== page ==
Reflection 245: Forbidden Middle

March 23, 2012

Copyright © 2012 by Steve Perrin

Yesterday, driving to Ellsworth, I realized I was driving with two kinds of vision. One focal where I could read bumper stickers and license plates; the other panoramic that had trees and tree shadows in the road whizzing by without me really noticing. In the first kind of vision I wasn’t really moving; in the second, I was racing through space. I saw both ways at the same time, but didn’t pay attention to the big picture until something unusual happened, like a car pulling in front of me, or someone going unusually fast or slow.

What I pay attention to is either something that pleases or displeases me. I ignore things in-between as unremarkable or just blah, like shadows of passing trees. That middle zone is the “so what else is new” range of routine, everyday experience. What I notice—what rouses me to an alert state of consciousness—is the novel, surprising, salient, and unexpected event that requires special attention so I deem it important. Not rationally so much as intuitively.

Some of us arrange our lives to be so predictable that we sleepwalk through the day, hardly noticing anything. TV, for instance, as a steady diet so we laugh and cry on cue, is so predictable as to be unworthy of notice. Spot news, however, keeps us posted on traffic deaths, celebrity faux pas, brutality, abuse, overt hostility, earthquakes, etc., not so much for our benefit as to draw an audience that hangs on its every word in order to get money out of advertisers who profit from unsettled or fearful customers.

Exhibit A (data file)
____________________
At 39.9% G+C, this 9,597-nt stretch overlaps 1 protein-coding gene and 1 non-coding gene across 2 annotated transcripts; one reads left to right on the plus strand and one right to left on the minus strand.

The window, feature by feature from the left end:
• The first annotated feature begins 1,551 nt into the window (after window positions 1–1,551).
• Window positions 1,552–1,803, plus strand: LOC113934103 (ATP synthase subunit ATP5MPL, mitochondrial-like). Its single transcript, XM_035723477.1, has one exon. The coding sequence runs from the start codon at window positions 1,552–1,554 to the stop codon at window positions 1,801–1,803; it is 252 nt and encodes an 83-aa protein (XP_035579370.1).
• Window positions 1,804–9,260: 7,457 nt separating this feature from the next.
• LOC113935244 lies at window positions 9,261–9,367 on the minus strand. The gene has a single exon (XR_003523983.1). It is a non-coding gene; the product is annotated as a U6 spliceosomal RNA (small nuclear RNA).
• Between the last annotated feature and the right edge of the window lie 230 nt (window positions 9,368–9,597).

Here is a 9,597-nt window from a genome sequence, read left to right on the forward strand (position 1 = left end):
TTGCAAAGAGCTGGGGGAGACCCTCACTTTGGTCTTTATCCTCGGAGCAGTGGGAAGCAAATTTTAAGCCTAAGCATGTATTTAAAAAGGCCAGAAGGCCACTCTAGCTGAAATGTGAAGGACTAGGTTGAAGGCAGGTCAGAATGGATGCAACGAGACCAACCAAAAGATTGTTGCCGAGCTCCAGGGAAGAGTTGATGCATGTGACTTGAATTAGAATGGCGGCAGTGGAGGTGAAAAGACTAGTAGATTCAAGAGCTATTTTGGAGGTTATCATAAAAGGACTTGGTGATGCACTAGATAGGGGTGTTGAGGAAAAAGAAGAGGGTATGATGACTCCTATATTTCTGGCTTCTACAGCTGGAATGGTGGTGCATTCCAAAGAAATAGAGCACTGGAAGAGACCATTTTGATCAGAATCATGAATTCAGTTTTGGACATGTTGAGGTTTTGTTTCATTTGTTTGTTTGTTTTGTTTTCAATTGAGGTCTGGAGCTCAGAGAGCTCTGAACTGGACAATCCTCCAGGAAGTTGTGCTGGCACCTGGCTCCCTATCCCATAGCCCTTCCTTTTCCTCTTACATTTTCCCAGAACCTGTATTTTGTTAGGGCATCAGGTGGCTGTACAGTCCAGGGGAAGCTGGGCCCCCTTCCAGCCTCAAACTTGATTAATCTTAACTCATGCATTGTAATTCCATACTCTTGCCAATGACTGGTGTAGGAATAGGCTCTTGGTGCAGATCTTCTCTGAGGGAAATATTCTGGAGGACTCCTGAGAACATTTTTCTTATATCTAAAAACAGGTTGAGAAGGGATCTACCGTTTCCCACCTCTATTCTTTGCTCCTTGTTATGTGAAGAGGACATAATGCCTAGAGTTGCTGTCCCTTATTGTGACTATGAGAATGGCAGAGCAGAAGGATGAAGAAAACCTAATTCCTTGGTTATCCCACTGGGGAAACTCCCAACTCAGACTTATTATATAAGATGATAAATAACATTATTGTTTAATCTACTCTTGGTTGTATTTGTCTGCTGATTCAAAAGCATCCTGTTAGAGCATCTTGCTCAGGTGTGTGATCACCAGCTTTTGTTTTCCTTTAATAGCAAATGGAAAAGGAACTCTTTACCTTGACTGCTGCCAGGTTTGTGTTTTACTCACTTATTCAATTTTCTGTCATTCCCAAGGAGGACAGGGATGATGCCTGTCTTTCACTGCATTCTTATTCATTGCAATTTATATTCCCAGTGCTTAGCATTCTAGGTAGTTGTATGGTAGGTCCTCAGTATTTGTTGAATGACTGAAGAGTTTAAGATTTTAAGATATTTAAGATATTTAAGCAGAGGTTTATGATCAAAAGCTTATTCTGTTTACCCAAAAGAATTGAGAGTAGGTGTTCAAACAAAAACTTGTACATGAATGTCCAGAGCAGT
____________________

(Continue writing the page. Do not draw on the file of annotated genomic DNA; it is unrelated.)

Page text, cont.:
I notice a sea change in postings to Facebook from the cuteness of puppies, kitties, and babies to real social issues that require our best thinking in order to repair them. I see now that the public is paying attention—not to the blah muddle of a secure life—but to the outrage of one sector of the population deriving a profit from other people going into debt to afford a new house, car, washing machine, education, or smattering of dignity.

The so-called American dream is dead in its tracks. The people have caught on to the hidden truth behind “business as usual.” Occupy Wall Street has drawn attention to the prideful collusion between banks, investment firms, insurance companies, rating agencies, government deregulators, political election campaigns, judges who are merely human, and lobbyists funded by corporations with supreme wealth. The scales have fallen from our eyes. Suddenly, we see the truth we have been lulled into avoiding all these years since the end of World War II.

Prosperity and security turn out to be myths. If you don’t battle for your personal survival, you take things for granted and actually believe you deserve an easy life at others’ expense.

Two ways of seeing: barely noticing and being fully awake and alert to what’s going on. America is losing its innocence—as it periodically does—once again. Consciousness comes upon us in waves, much as tsunamis get people’s attention. I see this coming election season as an occasion for America’s Spring to flower from the seeds planted by Occupy Wall Street last year.

Stay tuned for future bulletins. As ever, yours, –Steve

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